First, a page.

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I use Automatic hardware, 2nd generation. I use the Automatic app for general stuff and OBD Fusion for all engine info, MPG, etc. I have been very happy with it, occasionally I need to unplug the Automatic hardware and plug it back in, I try to do it weekly so I won’t have to do it when the engine is running. Problem here is that bluetooth is a technology that claims “see how great the next version will be.” The 1998 Subaru diagnostic port is a bit funky, I used to use another device that required special settings for my car and often gave me problems.

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I used to have 1996 Legacy L, which was quite cheap to buy as it had a number of issues of “not critical, but definitely a headache” type

one of them was slight overheating as you pointed, but also it was somewhat unstable idle, like if one side of opposite engine fires with more power than another. compression meter showed 10% lower compression on one side, wet test did not have any difference to dry test.

long story short: previous owner replaced timing belt (it was brand new) and they misaligned one tooth on one engine side. once I corrected, my compression got back to even in all 4 cylinders

check if whoever was putting that new belt on did not misalign it.
it might be not necessarily misaligned on camshaft side like I had, but on crankshaft sprocket: that would keep idle stable, but could explain slight overheating.
considering you have something like 50 or 60 teeth to count on each side, I can imagine it is possible to make a mistake

if it is 2.2L engine - it is non-interfering and overall very forgiving one.
easy to open plastic shield in front and check belt alignment marks

I recall using a simple adjustable wrench to get to alignment marks, then ballpen to mark and count teeth, making mark every 10th tooth. one side showed one tooth off for me, fix was blazing fast to get auto-tensioner compressed and anchored, then carefully getting one tooth moved, then releasing auto-tensioner

[addition] it is very tight in the front of the engine, so I had to remove electric fans and use a piece of plywood to protect radiator from kicking it with tools

Thanks for this suggestion. I have car knowledgeable friend who can help me check this out in exchange for beer (no drinking until after the check). This is the 2.2L engine.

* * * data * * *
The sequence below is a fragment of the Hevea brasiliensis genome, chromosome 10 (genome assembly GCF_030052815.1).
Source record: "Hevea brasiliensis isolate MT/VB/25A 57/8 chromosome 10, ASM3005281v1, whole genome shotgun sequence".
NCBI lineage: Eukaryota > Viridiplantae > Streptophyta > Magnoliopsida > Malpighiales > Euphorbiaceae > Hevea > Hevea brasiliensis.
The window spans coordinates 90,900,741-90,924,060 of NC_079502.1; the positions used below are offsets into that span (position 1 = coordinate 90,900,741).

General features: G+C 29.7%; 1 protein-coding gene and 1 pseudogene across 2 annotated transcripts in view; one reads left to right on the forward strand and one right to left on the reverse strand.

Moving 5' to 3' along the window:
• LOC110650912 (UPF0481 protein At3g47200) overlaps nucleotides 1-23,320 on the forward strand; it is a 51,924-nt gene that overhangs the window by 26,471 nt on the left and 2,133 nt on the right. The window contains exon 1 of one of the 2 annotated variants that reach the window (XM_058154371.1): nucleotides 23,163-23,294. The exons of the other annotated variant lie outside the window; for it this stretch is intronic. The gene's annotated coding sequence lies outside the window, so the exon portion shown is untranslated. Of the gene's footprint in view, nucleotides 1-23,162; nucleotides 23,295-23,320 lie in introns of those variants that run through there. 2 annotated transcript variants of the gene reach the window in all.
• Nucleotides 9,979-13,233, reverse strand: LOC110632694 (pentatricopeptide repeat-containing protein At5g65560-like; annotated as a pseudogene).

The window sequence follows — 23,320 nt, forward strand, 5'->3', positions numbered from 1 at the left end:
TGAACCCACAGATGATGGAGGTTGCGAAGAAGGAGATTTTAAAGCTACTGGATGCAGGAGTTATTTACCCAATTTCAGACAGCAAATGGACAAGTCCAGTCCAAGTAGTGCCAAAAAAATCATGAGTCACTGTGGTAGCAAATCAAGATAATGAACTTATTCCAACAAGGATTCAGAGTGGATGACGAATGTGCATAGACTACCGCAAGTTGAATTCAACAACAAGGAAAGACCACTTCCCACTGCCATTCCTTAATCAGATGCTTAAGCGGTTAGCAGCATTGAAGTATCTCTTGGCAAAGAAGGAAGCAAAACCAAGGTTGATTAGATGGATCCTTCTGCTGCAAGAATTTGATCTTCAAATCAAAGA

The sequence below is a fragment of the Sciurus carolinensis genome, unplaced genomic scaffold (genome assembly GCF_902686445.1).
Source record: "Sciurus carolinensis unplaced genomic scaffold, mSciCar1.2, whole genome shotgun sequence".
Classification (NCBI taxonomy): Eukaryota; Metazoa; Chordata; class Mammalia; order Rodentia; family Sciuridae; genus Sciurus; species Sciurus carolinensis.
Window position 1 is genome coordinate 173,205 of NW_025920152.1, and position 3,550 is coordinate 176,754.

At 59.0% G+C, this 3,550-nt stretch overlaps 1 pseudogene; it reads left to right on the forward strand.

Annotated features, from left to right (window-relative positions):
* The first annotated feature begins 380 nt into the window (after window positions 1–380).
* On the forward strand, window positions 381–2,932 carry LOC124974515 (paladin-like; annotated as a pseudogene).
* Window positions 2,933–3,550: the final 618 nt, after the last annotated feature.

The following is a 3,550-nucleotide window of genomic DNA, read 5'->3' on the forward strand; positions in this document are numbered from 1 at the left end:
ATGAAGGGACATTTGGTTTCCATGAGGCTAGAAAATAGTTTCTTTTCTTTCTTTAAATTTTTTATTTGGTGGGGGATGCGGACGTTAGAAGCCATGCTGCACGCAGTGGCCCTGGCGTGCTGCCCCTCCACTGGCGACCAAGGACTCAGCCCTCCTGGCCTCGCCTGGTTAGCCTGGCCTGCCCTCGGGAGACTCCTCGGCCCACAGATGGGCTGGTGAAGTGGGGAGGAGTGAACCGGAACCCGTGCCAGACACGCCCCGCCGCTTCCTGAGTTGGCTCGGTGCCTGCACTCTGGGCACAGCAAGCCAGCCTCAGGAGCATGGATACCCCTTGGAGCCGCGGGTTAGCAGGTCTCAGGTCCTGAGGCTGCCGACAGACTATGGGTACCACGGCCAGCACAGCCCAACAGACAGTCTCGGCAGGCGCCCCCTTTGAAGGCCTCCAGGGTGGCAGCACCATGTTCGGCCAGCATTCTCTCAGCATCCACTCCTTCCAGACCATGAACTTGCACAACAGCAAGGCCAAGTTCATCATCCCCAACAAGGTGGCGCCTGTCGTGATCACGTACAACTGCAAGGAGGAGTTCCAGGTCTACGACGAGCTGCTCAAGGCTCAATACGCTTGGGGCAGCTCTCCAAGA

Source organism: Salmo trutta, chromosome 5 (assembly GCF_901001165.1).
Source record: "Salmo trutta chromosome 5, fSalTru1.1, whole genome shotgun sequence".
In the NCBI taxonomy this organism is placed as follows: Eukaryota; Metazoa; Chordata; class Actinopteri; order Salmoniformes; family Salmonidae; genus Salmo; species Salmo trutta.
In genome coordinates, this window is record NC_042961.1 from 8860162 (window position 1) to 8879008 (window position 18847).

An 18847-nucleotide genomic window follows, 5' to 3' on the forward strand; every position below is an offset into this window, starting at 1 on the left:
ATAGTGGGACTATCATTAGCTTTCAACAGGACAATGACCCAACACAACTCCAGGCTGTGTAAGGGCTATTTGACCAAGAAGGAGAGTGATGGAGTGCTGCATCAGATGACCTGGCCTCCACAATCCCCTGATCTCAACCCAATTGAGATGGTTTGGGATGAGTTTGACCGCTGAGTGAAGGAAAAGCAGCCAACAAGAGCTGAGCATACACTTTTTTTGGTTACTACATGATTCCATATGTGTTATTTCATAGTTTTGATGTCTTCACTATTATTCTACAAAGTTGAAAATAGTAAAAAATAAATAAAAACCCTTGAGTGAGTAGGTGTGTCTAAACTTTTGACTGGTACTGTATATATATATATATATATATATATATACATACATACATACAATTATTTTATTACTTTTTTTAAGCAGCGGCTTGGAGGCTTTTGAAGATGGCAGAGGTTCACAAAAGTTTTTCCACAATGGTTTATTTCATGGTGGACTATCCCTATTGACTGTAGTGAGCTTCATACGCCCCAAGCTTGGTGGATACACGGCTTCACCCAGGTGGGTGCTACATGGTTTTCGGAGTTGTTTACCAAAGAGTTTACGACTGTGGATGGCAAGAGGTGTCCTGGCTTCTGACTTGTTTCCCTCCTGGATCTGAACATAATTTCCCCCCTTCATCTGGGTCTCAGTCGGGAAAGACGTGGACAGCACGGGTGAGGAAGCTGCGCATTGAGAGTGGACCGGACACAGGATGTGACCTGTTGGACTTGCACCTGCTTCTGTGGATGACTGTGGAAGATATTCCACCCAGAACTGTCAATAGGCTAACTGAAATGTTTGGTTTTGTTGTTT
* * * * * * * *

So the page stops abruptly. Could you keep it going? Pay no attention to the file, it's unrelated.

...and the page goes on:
I checked my gas mileage for my normal Sunday drive. 30-31MPG compared to 32-33MPG that I normally get. However, traffic was worse than normal and could account for poorer gas mileage.

I checked coolant level last night. The radiator was full and the overflow tank was at the proper level.

The car is running very smoothly. I suspect this new temp is simply the new normal or due to a bubble. My mechanic is very good but mistakes are always possible.

Is the compression difference possible to detect using ODB Fusion (the motor monitors this itself) or is this something that requires attaching a gauge to the motor?

compression is not something you diagnose over OBDII, you have to go with spark plugs removal and use proper tool to measure. since you car runs smoothly and you get the MPG you report, I would not assume it to be your issue.

I was finally able to find instruction for belt alignment:

this instruction is even better, as it tells actual teeth counts for 2.2 and 2.5 SOHC engines:

Z1: 44 tooth length on all 2.2L engines and 2000 2.5L engines and 46.8 tooth length on 2001-04 2.5L engines
Z2: 40.5 tooth length on all 2.2L engines and 2000 2.5L engines or 43.7 tooth length on 2001-04 2.5L engines

That “half-tooth” is what played a nasty trick to the car I used to own

Thanks again for your impression. I know my mechanic will drive a car after working on it (they’ve spotted problems that way). So I will put this in the hold bin for now and bring it up with my mechanic if I think there is a problem at my next oil change. Like I said, I am quite an amateur at this stuff (though I did rebuilt the carburetor of a 1973 Chevy Suburban back in 1984).

I concur w/ @Mustangman 's advice above, if the water pump and thermostat got replaced along w/the timing belt, that’s what is causing it to run a little warmer. And I’d guess it was running at too low of temperature before, and it is now running at the correct temperature. As long as it seems to be running well, dash temp gauge reads ok, not losing any fluids, you are good to go. And you’re probably getting better mpgs too.

Again, thank you to everyone for their comments.

To my surprise the Subaru was running a little cooling than yesterday. The minimum engine temp was 183º (though usually higher) instead of 189º, so I suspect that air in the coolant was/is a factor. Overall the engine is running warmer than before the timing belt/water pump replacement, frequently at 190º instead of 185º. I am now comfortable with that.

Yesterday’s drive was a more normal one with decent traffic in both directions (combination of I66, I495, I95 (Maryland), MD 29, and MD 32) and with an average of 33MPG. So similar MPG as a month ago (I was hoping that would improve). When the car stopped the engine temp rose slower than last week, and last week I thought it was acceptable. The car runs smoothly. The dashboard engine gauge has always been a little below 1/2.

So I am happy and will not pursue this anymore.